New landfill gas generators that opened this week at Mugga Lane Tip will provide over 5,000 ACT homes with electricity, capturing emissions from organic material in landfill.
Around 5,700 homes will be supplied with electricity from the generators, delivered through a contract with LGI Limited.
ACT Recycling and Waste Reduction Minister Chris Steel said while the ACT Government is looking to reduce and recycle organic food waste to divert it from landfill, it is still important to capture as much of the emissions created by organic waste that ends up in landfill as possible.
“Each year, 140,000 tonnes of organic waste goes to landfill in the ACT, which in the anaerobic environment, turns into methane, a greenhouse gas 20 times more potent than carbon dioxide,” Mr Steel said.
He said last year the ACT Government has been capturing methane emissions from landfill since 1997. He said yesterday (25 August) the project would increase the efficiency of capturing the emissions, and the estimated energy supplied by the landfill would cut greenhouse gas emissions by 120,000 tonnes per year, equivalent to removing 30 cars from the road.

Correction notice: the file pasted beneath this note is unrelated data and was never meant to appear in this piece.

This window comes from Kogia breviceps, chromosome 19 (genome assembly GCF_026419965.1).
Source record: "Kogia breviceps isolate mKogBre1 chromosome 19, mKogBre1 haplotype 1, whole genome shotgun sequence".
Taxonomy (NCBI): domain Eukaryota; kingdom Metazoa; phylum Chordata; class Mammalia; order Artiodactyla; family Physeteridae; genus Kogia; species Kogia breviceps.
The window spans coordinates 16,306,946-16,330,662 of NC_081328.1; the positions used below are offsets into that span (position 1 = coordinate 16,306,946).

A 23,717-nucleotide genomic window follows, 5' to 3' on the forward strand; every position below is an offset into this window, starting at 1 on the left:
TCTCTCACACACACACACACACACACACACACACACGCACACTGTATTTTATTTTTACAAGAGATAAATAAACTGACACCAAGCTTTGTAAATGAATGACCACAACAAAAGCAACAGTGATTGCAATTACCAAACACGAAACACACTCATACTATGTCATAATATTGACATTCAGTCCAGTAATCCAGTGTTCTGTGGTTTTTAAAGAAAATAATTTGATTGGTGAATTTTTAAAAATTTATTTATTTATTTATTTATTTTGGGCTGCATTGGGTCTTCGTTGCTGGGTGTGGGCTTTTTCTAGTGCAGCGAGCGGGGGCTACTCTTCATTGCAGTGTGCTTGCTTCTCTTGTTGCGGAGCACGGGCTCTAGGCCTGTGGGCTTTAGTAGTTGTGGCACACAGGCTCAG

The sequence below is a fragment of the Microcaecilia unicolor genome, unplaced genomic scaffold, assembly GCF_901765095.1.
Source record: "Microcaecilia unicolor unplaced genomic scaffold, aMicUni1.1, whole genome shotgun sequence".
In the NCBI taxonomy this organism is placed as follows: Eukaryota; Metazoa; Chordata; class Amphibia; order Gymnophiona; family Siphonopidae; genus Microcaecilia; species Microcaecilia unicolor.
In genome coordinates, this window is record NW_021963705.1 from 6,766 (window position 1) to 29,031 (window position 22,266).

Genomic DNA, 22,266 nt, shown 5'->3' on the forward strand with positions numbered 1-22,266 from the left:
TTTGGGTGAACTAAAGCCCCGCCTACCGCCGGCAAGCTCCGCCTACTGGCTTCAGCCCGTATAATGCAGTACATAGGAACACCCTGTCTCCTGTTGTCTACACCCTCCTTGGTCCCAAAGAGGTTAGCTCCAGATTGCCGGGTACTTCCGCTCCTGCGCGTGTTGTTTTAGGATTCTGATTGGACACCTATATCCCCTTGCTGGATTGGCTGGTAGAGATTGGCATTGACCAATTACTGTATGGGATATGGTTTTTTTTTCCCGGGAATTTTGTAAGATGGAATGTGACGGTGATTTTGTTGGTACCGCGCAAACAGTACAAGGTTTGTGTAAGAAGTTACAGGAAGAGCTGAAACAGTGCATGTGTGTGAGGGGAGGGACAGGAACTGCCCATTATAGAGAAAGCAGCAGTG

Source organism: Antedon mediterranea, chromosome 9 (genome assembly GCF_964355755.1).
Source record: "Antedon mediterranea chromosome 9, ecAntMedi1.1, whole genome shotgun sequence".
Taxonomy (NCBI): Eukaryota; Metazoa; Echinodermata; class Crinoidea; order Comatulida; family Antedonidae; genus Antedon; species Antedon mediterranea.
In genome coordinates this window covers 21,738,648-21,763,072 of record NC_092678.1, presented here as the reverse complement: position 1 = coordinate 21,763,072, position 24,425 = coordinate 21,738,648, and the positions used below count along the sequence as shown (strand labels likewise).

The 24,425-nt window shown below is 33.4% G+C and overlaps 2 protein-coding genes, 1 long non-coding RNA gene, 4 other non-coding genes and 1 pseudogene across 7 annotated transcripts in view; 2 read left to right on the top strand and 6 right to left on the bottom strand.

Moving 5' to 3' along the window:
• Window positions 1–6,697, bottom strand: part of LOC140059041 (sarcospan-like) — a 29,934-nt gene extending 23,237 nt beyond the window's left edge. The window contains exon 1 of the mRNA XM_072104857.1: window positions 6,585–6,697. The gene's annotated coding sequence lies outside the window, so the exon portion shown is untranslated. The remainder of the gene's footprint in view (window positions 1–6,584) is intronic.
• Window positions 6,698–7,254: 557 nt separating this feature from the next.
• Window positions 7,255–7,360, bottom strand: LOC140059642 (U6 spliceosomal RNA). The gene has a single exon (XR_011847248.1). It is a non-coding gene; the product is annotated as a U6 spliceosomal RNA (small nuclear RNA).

“The benefits of these upgrades to the community are twofold,” Mr Steel said.
“These generators allow the gas to be captured and used to create electricity to power homes and businesses, reducing emissions.”
The announcement comes after the Government announced the Love Food Hate Waste campaign, which aims to reduce the amount of groceries being thrown out in Canberra each week, and an election promise to roll out a food waste collection scheme.
“Education is a critical component to the successful roll out of a future food waste collection scheme. Before we recycle food, we need to work to reduce the amount of food waste we are producing in the first place,” Mr Steel said.
Around 26,000 tonnes of household food waste goes to ACT landfill each year.